TIM Martin, the ebullient boss of pub giant JD Wetherspoon, never disappoints a trade journalist in need of a quote.
Martin was in typically outspoken form when SLTN contacted him last week to chat about the firm’s interim results and its outlook for the year ahead.
Instead of waxing on about dividends and EBITDA (much to the relief of this correspondent) the pub chief went straight for the jugular and resumed his attack on current UK government tax policy.
Thanks to what Martin sees as the twin evils of VAT and alcohol duty, as well as other government levies such as rates and carbon tax, he said an astonishing 70% of the cost base now facing pubs comes in the guise of taxation.
I’ve not done the calculations myself, but presuming Martin has done his sums then this surely must be approaching an intolerable burden for the trade. And if it’s bad for a massive organisation like Wetherspoon, what must it be like for the independent?
Unfortunately, it doesn’t appear as if the government is in any mood to ease the overheads, at least not as far as duty is concerned. Despite Martin’s public hopes that the trade, in light of the lobbying efforts of groups like SIBA and the BBPA, could convince the Treasury to halt the duty escalator, many contacted by SLTN in the last few weeks were resigned to the prospect of yesterday’s Budget resulting in a further increase in drinks tax.
It’s not that I mean to be unduly pessimistic, or undermine the cogent arguments advanced by brewers and pub groups about the effects of duty (which, if more came yesterday, will have risen on beer by 42% since 2008) on jobs. I just can’t envisage a situation where MPs view the drinks industry as anything other than a source of revenue for the Treasury – and certainly not at a time when cost-cutting tops the agenda. That’s why I fear pubs will either be forced to ’don a hair-shirt’ or put up the price of a pint after this year’s Budget.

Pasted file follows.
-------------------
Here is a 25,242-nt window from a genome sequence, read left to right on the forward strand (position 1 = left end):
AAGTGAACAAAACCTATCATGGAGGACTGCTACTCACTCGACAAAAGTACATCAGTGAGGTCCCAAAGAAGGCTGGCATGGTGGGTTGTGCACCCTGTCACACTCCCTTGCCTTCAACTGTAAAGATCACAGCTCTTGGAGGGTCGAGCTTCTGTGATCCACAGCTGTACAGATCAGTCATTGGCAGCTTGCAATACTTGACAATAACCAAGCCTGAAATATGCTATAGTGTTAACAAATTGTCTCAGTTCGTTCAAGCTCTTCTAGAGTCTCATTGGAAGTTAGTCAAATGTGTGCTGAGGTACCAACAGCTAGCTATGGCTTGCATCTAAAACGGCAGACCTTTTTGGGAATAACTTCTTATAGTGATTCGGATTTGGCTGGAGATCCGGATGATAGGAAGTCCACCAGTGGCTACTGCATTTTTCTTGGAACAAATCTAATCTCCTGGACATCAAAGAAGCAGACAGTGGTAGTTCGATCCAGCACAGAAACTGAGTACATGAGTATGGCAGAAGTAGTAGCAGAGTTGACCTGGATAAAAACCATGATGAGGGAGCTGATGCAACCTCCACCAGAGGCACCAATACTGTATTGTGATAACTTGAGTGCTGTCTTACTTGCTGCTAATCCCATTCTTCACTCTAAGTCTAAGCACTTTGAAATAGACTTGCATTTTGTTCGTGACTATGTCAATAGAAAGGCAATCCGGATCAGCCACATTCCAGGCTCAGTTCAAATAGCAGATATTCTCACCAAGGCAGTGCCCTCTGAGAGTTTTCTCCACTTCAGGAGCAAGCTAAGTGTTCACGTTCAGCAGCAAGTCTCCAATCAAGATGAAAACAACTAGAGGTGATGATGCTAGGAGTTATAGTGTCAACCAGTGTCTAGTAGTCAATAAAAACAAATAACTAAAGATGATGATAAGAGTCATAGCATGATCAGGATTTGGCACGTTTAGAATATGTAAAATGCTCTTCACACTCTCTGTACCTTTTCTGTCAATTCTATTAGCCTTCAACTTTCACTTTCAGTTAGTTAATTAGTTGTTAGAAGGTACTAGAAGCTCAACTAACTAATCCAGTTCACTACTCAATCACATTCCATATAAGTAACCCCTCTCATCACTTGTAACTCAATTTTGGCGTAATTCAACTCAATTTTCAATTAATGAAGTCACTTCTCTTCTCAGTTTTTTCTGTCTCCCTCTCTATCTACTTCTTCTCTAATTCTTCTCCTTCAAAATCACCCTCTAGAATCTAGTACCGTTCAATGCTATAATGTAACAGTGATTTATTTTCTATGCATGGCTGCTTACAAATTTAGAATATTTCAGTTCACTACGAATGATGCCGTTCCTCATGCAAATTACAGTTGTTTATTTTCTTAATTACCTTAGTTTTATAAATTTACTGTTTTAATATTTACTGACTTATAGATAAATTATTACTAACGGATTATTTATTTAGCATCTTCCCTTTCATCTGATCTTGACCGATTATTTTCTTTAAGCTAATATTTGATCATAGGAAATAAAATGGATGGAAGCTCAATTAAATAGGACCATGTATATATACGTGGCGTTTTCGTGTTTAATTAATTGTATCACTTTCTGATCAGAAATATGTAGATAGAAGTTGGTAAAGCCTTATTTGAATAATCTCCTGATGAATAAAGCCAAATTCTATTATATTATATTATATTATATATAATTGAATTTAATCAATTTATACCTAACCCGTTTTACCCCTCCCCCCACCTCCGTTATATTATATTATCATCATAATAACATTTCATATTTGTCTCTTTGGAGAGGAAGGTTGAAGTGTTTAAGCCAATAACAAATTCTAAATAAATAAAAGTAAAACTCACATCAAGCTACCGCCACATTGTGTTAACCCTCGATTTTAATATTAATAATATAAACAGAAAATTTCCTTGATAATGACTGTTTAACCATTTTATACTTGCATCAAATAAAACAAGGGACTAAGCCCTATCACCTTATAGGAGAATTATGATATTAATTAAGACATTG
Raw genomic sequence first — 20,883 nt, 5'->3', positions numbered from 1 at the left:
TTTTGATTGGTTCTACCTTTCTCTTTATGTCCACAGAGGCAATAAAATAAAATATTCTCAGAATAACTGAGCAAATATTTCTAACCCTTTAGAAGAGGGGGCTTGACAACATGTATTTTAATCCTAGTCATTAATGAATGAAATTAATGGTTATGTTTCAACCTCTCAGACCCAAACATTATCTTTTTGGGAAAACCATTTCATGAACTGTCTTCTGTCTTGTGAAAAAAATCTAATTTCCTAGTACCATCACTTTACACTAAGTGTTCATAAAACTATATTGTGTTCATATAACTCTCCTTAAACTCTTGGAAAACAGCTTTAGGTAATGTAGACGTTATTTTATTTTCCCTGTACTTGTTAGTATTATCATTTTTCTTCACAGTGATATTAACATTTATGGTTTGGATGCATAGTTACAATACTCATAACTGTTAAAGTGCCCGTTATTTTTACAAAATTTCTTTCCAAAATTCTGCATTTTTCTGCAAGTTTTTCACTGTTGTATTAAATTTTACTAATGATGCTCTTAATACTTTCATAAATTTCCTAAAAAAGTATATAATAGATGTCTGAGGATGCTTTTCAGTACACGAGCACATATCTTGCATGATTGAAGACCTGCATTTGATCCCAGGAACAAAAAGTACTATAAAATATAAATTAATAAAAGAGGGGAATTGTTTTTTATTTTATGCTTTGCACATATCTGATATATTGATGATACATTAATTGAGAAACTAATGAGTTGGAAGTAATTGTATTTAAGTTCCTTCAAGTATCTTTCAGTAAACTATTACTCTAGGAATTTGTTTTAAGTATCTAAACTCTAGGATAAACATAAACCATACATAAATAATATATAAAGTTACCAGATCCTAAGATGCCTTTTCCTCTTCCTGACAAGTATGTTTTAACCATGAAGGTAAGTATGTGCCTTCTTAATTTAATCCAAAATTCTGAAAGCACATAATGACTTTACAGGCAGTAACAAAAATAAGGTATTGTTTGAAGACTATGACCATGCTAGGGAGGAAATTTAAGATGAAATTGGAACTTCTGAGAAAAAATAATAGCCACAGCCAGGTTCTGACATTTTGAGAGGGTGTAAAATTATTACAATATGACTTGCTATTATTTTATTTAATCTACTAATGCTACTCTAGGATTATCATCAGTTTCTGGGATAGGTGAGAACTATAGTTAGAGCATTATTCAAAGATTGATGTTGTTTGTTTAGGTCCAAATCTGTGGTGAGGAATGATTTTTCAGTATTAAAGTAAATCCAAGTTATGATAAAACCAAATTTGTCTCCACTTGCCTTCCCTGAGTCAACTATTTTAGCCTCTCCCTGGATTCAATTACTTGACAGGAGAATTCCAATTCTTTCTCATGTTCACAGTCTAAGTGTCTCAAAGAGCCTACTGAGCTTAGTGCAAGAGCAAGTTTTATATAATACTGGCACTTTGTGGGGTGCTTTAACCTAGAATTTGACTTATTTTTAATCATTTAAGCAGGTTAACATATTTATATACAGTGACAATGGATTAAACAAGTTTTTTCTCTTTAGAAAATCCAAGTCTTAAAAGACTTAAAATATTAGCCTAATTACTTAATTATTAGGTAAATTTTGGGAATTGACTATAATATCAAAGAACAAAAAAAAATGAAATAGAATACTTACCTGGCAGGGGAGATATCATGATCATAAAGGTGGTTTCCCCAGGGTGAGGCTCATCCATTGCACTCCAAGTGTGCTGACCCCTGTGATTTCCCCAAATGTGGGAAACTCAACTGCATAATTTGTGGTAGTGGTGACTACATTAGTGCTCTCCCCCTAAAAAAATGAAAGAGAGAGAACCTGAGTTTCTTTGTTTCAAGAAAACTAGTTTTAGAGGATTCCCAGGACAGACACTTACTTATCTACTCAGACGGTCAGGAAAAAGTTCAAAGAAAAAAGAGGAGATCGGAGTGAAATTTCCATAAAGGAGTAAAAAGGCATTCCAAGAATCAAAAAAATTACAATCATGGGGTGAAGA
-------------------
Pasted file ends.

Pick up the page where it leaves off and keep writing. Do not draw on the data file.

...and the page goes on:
Meanwhile, just as Martin was confident he could appeal to the Chancellor’s sense of reason on duty, he was optimistic that what he sees as the VAT inequality between pubs and supermarkets will one day be eroded.
Martin, as we have reported before, has been among the most vociferous supporters for VAT to be cut to 5% for the hospitality trade, following the success of a similar campaign in France. In his view, it’s not fair that pubs have to pay VAT of 20% on food while supermarkets don’t.
Again, there’s plenty in here I support, and not least when you consider the growing percentage of alcohol sales now being transacted through the off-trade.
And there are other ways in which pub owners feel supermarkets have the edge, including when it comes to business rates in Scotland: why should the rates for pubs be based on turnover and not rateable value, as they are for shops? It’s an iniquity that means pubs pay about 9% of their turnover in rates, and supermarkets just 2%.
It’s clear, in my view, that there are numerous things government could do to help pubs – but so far rhetoric about the need to save them has not turned into action.